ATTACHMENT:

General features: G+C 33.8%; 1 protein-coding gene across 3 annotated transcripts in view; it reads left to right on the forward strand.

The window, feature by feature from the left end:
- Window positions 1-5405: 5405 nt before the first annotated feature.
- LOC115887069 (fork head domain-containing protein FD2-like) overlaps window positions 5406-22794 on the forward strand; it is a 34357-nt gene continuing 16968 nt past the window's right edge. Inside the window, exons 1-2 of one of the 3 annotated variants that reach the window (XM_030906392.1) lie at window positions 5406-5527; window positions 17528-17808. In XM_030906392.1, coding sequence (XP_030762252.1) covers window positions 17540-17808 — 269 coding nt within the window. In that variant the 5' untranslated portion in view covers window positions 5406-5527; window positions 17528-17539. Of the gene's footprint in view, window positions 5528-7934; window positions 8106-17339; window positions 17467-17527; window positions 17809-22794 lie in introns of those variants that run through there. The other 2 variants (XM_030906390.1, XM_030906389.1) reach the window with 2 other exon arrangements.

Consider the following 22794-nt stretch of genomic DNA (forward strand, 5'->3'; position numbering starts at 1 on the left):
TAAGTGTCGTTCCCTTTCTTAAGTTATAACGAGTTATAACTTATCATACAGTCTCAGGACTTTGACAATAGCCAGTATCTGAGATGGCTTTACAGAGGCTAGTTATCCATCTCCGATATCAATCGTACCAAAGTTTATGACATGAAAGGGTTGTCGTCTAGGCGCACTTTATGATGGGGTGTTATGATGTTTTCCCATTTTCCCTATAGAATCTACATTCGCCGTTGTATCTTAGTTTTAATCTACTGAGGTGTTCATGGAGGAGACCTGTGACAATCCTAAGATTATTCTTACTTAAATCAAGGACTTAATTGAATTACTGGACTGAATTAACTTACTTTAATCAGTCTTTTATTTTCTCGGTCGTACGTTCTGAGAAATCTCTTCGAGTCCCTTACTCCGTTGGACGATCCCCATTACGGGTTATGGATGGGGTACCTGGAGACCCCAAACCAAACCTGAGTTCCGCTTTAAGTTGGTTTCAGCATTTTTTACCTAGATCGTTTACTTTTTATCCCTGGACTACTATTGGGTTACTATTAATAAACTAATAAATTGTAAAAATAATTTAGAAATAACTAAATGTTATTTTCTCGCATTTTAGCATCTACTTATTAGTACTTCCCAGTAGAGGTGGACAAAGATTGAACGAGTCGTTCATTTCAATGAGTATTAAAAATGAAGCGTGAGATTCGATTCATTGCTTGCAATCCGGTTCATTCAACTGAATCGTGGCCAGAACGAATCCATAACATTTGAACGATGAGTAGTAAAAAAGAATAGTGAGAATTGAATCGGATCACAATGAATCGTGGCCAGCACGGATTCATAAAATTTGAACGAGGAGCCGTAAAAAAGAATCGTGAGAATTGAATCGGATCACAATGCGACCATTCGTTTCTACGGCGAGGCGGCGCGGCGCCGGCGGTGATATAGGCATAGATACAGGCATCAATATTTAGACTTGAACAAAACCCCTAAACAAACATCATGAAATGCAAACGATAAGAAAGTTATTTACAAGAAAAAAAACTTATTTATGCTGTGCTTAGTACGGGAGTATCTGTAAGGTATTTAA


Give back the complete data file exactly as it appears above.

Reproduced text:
General features: G+C 33.8%; 1 protein-coding gene across 3 annotated transcripts in view; it reads left to right on the forward strand.

The window, feature by feature from the left end:
- Window positions 1-5405: 5405 nt before the first annotated feature.
- LOC115887069 (fork head domain-containing protein FD2-like) overlaps window positions 5406-22794 on the forward strand; it is a 34357-nt gene continuing 16968 nt past the window's right edge. Inside the window, exons 1-2 of one of the 3 annotated variants that reach the window (XM_030906392.1) lie at window positions 5406-5527; window positions 17528-17808. In XM_030906392.1, coding sequence (XP_030762252.1) covers window positions 17540-17808 — 269 coding nt within the window. In that variant the 5' untranslated portion in view covers window positions 5406-5527; window positions 17528-17539. Of the gene's footprint in view, window positions 5528-7934; window positions 8106-17339; window positions 17467-17527; window positions 17809-22794 lie in introns of those variants that run through there. The other 2 variants (XM_030906390.1, XM_030906389.1) reach the window with 2 other exon arrangements.

Consider the following 22794-nt stretch of genomic DNA (forward strand, 5'->3'; position numbering starts at 1 on the left):
TAAGTGTCGTTCCCTTTCTTAAGTTATAACGAGTTATAACTTATCATACAGTCTCAGGACTTTGACAATAGCCAGTATCTGAGATGGCTTTACAGAGGCTAGTTATCCATCTCCGATATCAATCGTACCAAAGTTTATGACATGAAAGGGTTGTCGTCTAGGCGCACTTTATGATGGGGTGTTATGATGTTTTCCCATTTTCCCTATAGAATCTACATTCGCCGTTGTATCTTAGTTTTAATCTACTGAGGTGTTCATGGAGGAGACCTGTGACAATCCTAAGATTATTCTTACTTAAATCAAGGACTTAATTGAATTACTGGACTGAATTAACTTACTTTAATCAGTCTTTTATTTTCTCGGTCGTACGTTCTGAGAAATCTCTTCGAGTCCCTTACTCCGTTGGACGATCCCCATTACGGGTTATGGATGGGGTACCTGGAGACCCCAAACCAAACCTGAGTTCCGCTTTAAGTTGGTTTCAGCATTTTTTACCTAGATCGTTTACTTTTTATCCCTGGACTACTATTGGGTTACTATTAATAAACTAATAAATTGTAAAAATAATTTAGAAATAACTAAATGTTATTTTCTCGCATTTTAGCATCTACTTATTAGTACTTCCCAGTAGAGGTGGACAAAGATTGAACGAGTCGTTCATTTCAATGAGTATTAAAAATGAAGCGTGAGATTCGATTCATTGCTTGCAATCCGGTTCATTCAACTGAATCGTGGCCAGAACGAATCCATAACATTTGAACGATGAGTAGTAAAAAAGAATAGTGAGAATTGAATCGGATCACAATGAATCGTGGCCAGCACGGATTCATAAAATTTGAACGAGGAGCCGTAAAAAAGAATCGTGAGAATTGAATCGGATCACAATGCGACCATTCGTTTCTACGGCGAGGCGGCGCGGCGCCGGCGGTGATATAGGCATAGATACAGGCATCAATATTTAGACTTGAACAAAACCCCTAAACAAACATCATGAAATGCAAACGATAAGAAAGTTATTTACAAGAAAAAAAACTTATTTATGCTGTGCTTAGTACGGGAGTATCTGTAAGGTATTTAA